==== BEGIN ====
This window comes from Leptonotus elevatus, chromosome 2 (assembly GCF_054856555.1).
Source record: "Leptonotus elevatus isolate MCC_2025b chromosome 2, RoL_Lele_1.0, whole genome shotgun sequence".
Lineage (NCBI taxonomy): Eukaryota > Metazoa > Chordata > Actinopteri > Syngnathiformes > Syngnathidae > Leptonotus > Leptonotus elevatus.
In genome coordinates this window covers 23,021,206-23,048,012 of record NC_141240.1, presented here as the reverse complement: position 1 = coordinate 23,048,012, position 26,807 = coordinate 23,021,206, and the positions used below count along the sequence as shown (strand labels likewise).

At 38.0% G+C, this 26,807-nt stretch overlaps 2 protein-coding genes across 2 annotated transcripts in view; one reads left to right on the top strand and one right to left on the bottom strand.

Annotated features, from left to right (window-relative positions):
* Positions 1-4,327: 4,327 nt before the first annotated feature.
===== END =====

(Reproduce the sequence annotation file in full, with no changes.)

This window comes from Leptonotus elevatus, chromosome 2 (assembly GCF_054856555.1).
Source record: "Leptonotus elevatus isolate MCC_2025b chromosome 2, RoL_Lele_1.0, whole genome shotgun sequence".
Lineage (NCBI taxonomy): Eukaryota > Metazoa > Chordata > Actinopteri > Syngnathiformes > Syngnathidae > Leptonotus > Leptonotus elevatus.
In genome coordinates this window covers 23,021,206-23,048,012 of record NC_141240.1, presented here as the reverse complement: position 1 = coordinate 23,048,012, position 26,807 = coordinate 23,021,206, and the positions used below count along the sequence as shown (strand labels likewise).

At 38.0% G+C, this 26,807-nt stretch overlaps 2 protein-coding genes across 2 annotated transcripts in view; one reads left to right on the top strand and one right to left on the bottom strand.

Annotated features, from left to right (window-relative positions):
* Positions 1-4,327: 4,327 nt before the first annotated feature.